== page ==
John Flett Bews was born in Orkney Island in June 1883 and came to Canada to join his brothers Malcom, James and William at Longview in March 1906. He worked for James Rooney until fall when he decided to go to B. C. to work in the Hard-rock mines at Moyie. His first job was hauling powder with a six-horse tearn and as it was a Sunday morning, he wondered what his mother would think if she knew. He later went to work in the mines and made many life long friends especially James Finall and Paddy Bonnar, the head driller.
After two and one half years they all moved to Helena, Mont. as the pay was higher, but living conditions were so poor and the camp was stricken with Typhoid fever; hospital accommodation was poor and all work was stopped. Jack was very sick, but the Finall family came and took him to their home and nursed him back to health. The doctor advised against him returning to the mine work, so he decided to quit mining and work in the open air; he went to Washington to work in the harvest and as he was an excellent horseman, got a job driving a 40-mule team on a combine. Then back to brothers Jim and Bill on Bill's farm.
The year 1910 was very dry so Jack decided to take work with the Highway crews, mostly bridge work, and with his experience it was an easy step to road construction when the old wagon road south from Calgary to Macleod was up-graded as far as Okotoks. After some years he bought 1/2 section south of the Highwood River in the Pekisko area, but as water was a problem he sold and bought a farm in the Highwood district, NW '/4-36-18-Rl-W5, later adding two more adjoining quarters, which he farmed until his death.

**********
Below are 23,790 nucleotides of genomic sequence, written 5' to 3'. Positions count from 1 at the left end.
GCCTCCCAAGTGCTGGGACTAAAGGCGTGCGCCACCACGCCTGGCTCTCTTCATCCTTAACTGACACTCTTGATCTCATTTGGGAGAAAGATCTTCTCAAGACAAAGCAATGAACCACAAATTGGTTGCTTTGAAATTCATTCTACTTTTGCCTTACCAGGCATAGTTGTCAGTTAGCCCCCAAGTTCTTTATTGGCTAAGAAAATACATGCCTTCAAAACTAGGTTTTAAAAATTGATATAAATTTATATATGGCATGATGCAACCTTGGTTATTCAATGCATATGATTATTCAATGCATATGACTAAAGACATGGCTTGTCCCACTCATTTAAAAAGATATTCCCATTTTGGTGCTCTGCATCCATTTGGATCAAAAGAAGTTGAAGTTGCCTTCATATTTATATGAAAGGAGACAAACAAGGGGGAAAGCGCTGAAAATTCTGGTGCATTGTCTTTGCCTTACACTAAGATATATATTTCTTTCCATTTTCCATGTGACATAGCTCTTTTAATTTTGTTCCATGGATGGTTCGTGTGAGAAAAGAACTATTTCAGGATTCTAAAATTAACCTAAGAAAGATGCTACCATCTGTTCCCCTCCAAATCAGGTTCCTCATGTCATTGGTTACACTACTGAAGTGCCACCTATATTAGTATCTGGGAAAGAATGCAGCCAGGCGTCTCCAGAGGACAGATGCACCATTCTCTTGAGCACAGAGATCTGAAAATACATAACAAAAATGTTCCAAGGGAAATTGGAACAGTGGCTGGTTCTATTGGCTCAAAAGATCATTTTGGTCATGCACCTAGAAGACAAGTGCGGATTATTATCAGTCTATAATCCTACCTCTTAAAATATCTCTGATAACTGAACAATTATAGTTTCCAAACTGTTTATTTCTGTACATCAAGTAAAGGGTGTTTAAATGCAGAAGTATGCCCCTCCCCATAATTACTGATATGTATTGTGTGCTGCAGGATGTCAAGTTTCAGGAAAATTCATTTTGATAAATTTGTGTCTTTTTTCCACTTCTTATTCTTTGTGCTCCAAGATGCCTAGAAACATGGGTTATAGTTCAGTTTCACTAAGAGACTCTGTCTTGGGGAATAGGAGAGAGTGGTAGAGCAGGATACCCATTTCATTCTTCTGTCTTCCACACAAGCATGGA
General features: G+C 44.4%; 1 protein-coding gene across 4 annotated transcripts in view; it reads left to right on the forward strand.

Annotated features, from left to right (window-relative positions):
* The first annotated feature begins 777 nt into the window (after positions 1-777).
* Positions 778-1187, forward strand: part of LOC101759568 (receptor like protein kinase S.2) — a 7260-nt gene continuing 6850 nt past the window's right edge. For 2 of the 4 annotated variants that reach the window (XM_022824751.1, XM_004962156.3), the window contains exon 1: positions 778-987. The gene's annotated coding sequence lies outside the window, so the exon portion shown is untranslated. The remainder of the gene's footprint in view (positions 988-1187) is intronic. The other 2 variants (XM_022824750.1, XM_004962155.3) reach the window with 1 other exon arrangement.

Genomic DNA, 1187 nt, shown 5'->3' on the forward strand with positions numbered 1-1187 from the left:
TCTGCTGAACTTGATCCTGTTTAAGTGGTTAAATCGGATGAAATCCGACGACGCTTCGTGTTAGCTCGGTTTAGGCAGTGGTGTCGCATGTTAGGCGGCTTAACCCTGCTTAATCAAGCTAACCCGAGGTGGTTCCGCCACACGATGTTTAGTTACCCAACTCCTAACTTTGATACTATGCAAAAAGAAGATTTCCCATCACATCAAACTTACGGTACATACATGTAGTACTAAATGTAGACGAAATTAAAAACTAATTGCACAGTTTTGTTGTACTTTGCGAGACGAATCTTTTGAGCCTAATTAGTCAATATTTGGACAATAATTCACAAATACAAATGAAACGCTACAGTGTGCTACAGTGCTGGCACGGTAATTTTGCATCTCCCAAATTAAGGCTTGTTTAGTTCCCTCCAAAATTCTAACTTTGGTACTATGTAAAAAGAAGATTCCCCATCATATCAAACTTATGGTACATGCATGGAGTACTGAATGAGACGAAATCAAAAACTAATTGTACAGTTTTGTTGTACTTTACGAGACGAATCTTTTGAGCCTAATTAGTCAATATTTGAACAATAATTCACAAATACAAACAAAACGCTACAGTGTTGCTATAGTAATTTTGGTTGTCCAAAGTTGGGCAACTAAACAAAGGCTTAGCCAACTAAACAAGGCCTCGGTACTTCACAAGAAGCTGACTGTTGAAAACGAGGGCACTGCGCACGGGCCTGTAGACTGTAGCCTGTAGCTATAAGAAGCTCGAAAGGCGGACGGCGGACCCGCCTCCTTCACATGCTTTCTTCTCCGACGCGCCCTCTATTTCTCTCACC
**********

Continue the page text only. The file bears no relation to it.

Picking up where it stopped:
On April 25, 1914 Jack married Alice Sweeney, who was born in Tipperary, Ireland, and who had come to help her aunt Mrs. Jarnes Bews in 1907. The following article was taken from the High River Times describing the shower held in her honor, the first to have been held in the district:
"A very pleasant event took place on Wed. April 22nd at the home of Mrs. C. Hoggan when the ladies of Longview united in giving a shower for Miss Alice Sweeney, whose marriage took place on Saturday April 25th to Mr. Jack Bews. The ladies spent a very pleasant hour together and then Miss Sweeney was called upon to, unpack the "shower" which was packed in a tub. She was provided with a clothes pin apron, pins and a line and a very merry time ensued as she unpacked the various parcels and pinned them on the line. The following is a partial list: Mrs. James Bews, a clock; Messrs C. and J. Hoggan and Mrs. C. Hoggan, dinner knives and forks; Mrs. James Hoggan, gold ry spoon; Miss Miller, silver spoons; Miss Sue hmond, silver butter knife, Miss Dorothy Richmond, ver sugar shell; Mrs. McBee, pair of towels and glass cher; Mrs. Watt, five o'clock tea cloth; Mrs. Camps, centre piece; Mrs. Bischoff, a cushion top; Mrs. Shaw Mrs. Weidenharnmer pair lace curtains and cushion and towels.. Mrs. Allan, salad bowl and servers. Miss Sweeney made an appropriate speech and Mrs. G. Hoggan served lunch."
The following years were busy ones for Alice and Jack; he took haying contracts for the OH Ranch. This was all horse work, but Jack raised good horses, so he had plenty of power; good horses brought good prices in those days, but when prices dropped, raising horses became a hobby with Jack.
In 1920 before Calgary Power came Jack hauled coal to High River from the Longview mines, 22 miles, which was cold, hard work in the winter, but when the power took over he went back to road construction.
He was a member of the Highwood School Board, and he with Harry Cascadden, and Robert Primrose organized the Mutual Telephone Company in our area when the Government turned it over to the farmers.
Jack and Alice had two sons. Jack passed away in 1930. Mrs. Bews was in poor health which confined Jack to his farming.
Return Individual Histories
Copyright © 2000